High Court hears arguments on right to counsel in civil contempt proceedings with possible jail time

BY Jon Mosher on Thursday, March 24, 2011 at 12:23 PM

On March 23, 2011, the United States Supreme Court heard oral arguments in Turner v. Rogers – a case squarely addressing whether an indigent person can be jailed on civil contempt without being given a lawyer to represent him.  Michael Turner served a year in prison when he was held in contempt by a South Carolina court for failing to timely pay child support, but he had to represent himself in court and had no lawyer to represent him.

The South Carolina Supreme Court had previously ruled that Turner’s sentence was coercive (to pressure him to pay child support) rather than punitive, and so he had no right to counsel. Turner’s lawyers countered that his sentence became punitive simply because of his inability to pay child support costs. The New York Times provides a recap of the argument, and the justices’ reactions to the issue before them.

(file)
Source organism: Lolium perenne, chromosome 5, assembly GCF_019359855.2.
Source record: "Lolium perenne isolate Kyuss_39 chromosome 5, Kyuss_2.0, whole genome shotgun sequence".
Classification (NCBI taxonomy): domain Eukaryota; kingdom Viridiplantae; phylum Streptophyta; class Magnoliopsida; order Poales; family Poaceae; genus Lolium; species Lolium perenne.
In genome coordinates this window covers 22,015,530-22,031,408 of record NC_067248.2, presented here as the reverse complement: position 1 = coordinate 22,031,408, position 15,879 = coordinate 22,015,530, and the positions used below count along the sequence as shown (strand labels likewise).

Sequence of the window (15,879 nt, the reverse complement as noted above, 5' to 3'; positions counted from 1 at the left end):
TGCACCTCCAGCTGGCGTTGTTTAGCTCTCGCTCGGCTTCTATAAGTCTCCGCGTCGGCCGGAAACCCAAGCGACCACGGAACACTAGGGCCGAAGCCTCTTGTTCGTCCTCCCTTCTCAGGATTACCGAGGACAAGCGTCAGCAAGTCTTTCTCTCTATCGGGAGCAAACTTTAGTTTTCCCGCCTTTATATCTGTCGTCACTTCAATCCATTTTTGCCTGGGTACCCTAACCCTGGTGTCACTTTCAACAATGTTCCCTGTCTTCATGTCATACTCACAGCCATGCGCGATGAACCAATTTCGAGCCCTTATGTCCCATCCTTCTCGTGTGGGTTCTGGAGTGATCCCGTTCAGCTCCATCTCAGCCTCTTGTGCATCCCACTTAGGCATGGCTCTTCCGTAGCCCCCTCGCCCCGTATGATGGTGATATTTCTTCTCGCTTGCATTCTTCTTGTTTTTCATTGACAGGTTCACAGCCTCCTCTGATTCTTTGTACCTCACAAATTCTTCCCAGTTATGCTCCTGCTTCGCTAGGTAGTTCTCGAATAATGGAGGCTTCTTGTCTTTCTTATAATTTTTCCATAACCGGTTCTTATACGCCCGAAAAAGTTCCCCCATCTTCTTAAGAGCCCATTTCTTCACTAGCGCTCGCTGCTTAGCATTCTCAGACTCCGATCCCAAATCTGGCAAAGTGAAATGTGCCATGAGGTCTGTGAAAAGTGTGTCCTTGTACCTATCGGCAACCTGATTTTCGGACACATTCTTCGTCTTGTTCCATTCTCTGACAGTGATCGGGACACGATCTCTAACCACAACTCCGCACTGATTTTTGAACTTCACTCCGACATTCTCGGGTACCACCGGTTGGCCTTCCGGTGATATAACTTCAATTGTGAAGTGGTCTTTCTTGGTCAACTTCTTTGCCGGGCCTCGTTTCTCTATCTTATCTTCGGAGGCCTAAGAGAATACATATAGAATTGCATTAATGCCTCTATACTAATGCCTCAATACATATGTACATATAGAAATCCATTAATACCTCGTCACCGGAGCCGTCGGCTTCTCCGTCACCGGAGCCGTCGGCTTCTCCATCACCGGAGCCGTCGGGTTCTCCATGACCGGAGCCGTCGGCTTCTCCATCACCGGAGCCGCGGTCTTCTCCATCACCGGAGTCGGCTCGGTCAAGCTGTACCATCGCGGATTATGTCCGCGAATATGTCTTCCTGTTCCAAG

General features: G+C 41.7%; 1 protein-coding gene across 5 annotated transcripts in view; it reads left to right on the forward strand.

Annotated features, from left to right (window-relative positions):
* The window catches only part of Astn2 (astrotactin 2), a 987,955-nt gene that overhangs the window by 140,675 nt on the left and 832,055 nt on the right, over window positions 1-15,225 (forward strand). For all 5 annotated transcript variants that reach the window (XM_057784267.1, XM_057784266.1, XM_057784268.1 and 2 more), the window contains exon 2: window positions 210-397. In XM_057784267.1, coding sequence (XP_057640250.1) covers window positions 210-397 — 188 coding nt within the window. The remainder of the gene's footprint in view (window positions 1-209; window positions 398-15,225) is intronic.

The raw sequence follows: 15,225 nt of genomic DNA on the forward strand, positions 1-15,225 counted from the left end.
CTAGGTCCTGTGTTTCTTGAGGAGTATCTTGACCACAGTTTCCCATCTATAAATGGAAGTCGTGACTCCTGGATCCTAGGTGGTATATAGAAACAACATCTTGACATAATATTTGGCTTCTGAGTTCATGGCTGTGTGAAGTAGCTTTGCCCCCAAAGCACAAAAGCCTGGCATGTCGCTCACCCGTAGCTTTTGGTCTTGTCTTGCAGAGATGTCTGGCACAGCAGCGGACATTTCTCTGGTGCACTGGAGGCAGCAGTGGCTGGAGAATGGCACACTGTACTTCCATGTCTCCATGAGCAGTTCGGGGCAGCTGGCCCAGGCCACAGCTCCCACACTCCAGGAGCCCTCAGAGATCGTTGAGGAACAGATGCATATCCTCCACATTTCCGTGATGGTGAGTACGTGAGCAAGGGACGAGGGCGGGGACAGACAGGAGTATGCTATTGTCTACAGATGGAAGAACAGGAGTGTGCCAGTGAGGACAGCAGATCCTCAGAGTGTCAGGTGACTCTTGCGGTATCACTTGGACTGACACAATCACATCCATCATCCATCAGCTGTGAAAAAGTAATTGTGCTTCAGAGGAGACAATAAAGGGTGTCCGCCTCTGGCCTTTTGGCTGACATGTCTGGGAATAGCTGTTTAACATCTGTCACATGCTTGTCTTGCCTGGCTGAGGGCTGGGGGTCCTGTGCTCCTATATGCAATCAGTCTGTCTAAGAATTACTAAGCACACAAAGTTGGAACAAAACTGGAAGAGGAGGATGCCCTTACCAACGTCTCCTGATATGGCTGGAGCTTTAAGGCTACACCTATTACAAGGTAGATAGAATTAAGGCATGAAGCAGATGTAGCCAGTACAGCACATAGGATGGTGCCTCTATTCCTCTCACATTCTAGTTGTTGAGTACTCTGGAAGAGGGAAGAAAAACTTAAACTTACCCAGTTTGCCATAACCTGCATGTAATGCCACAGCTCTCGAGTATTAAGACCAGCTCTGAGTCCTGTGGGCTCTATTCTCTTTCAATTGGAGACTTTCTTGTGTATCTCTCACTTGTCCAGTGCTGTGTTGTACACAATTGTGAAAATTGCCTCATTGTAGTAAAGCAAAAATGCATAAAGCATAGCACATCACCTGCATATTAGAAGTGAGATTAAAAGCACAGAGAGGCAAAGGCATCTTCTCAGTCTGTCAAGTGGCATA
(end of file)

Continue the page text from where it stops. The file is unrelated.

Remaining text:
The Supreme Court also heard arguments in J.D.B. v North Carolina, which focused on whether police have to give Miranda warnings when questioning children at school or, more broadly, whether a child’s minority status forces courts and law enforcement to consider him “in custody” when being questioned by police. SCOTUSblog has full analysis of the arguments in this case. The Seattle Times also offers a recap of both cases: J.D.B v. North Carolina, and Turner v. Rogers.
 

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